Eight things to do when your motivation is missing - Michelle Gibbings

motivationWith Christmas and holidays just around the corner it can be easy to let your mind wander to all the things you want to do when you are not at work.  It’s at times such as this that you can find your motivation is missing in action, and procrastination is your friend.

So if your motivation levels are feeling a little low, here’s some ideas to kick start the engine:

Just start – we have this curious notion that motivation somehow appears. It doesn’t. It comes from starting. So when you don’t want to do something, just sit down and start whatever it is you need to start. Yes, this takes discipline, and so it can help to have a mini goal.  You can say to yourself, ‘I’ll work on this for 15 minutes and after that I can have a cup of coffee’.   What’s interesting is by the 15 minute mark you will likely keep going to get the task finished

Set daily intentions – At the start of each day, set clear intentions on what you want to achieve during that day and write it down.  When it’s written down it is harder to ignore the task, then if it just floating around as a thought bubble in your head.

Shift your environment – our environment has a huge impact on how we work, so if your mojo is lacking find somewhere else to work.  It may be a café, outdoors or working from home.  Use the change to disrupt your normal pattern of behaviour and you may find inspiration hits.

Break it down – Set your daily work schedule to dedicated chunks of time.  It’s best to work in 30 – 60 minute time blocks with a break when you finish a task.  Highly productive people will tell you that they time-box their work day, and set aside the morning for highly complex thinking.

Make it public – Tell people what you want to achieve in a way that is hard for you to get out of.  When we commit publicly to doing things we are far more likely to see it through.  It can also help to find an accountability buddy who will help you remain focused on your publicly stated goals.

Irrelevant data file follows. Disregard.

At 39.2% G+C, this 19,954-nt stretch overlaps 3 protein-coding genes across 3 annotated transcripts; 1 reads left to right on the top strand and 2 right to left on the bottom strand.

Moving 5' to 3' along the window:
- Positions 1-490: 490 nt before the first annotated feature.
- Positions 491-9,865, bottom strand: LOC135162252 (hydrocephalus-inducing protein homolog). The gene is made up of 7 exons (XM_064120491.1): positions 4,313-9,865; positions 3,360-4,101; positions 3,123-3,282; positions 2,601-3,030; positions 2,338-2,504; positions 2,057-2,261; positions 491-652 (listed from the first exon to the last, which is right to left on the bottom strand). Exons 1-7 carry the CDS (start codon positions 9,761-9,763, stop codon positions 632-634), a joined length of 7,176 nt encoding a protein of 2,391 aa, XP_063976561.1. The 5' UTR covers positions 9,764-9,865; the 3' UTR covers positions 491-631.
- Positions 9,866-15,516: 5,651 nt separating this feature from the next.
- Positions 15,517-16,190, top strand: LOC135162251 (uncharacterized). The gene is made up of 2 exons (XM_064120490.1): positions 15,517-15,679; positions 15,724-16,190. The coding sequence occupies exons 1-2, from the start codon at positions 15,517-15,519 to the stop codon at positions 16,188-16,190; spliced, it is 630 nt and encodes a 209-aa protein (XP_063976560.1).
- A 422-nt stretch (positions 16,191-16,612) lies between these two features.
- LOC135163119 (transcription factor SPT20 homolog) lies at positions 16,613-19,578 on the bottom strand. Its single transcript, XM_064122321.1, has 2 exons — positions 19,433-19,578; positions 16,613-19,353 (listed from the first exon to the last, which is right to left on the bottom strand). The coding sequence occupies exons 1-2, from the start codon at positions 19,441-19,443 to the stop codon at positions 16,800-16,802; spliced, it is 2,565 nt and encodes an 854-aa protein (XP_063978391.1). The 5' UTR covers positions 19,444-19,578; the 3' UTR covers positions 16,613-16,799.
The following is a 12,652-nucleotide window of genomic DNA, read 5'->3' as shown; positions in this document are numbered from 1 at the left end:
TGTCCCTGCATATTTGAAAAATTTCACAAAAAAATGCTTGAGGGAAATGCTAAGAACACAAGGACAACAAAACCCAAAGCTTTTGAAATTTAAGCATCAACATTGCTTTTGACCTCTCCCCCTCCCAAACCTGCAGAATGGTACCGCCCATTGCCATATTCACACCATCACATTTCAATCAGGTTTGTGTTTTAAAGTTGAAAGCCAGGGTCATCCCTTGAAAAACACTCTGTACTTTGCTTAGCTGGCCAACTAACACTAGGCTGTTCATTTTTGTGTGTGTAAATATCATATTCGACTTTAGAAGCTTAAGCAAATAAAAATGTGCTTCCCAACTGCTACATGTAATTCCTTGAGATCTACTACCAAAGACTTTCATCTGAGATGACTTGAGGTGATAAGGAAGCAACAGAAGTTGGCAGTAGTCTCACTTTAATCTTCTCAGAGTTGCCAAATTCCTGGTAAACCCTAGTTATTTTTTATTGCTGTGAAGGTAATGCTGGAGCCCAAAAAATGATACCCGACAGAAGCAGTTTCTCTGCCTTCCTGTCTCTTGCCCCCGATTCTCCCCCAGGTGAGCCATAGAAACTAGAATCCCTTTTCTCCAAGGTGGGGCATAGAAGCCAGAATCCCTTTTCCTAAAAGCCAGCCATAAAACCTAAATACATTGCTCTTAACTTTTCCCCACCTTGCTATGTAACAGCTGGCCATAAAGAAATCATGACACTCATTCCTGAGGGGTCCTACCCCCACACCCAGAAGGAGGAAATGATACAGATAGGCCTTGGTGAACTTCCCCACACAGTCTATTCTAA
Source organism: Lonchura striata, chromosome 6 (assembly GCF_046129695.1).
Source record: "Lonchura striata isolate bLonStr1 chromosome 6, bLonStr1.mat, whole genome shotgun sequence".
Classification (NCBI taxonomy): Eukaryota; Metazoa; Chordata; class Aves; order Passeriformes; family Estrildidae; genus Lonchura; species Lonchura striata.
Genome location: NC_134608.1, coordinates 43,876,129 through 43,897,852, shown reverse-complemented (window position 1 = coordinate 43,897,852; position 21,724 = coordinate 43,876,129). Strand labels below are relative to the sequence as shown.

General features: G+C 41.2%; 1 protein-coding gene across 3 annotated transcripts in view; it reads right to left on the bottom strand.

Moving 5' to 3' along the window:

Get physical – We all know that exercise releases endorphins.  Endorphins make us feel good about ourselves, and when we feel good it is easy to get started on things that matter to us.  If you want further evidence on the importance of exercise read this article.

Listen to music – Music has long been known to impact how we feel and there’s lots of research which looks at how it impacts the motivation to exercise. An article in Scientific American reports that “Music distracts people from pain and fatigue, elevates mood, increases endurance, reduces perceived effort and may even promote metabolic efficiency. When listening to music, people run farther, bike longer and swim faster than usual—often without realizing it.” So just as music motivates how you exercise, it can motivate how you work.

Track progress – Monitor how you are progressing and keep the results visible so it is easier to know how you are going.  When you are working on a big project, you will be motivated when you see that your daily efforts are helping you get closer to your goal.  Research shows that making progress is a huge factor in keeping us motivated.

As the well-known author, Robert Louis Stevenson said, Don’t judge each day by the harvest you reap but by the seeds that you plant.

With that in mind, I think it’s time to get motivated!

Change happens.  Make it work for you.

Michelle Gibbings is a change leadership and career expert and founder of Change Meridian.  Michelle works with global leaders and teams to help them get fit for the future of work. She is the Author of ‘Step Up: How to Build Your Influence at Work’.  For more information: www.michellegibbings.com or contact michelle@michellegibbings.com.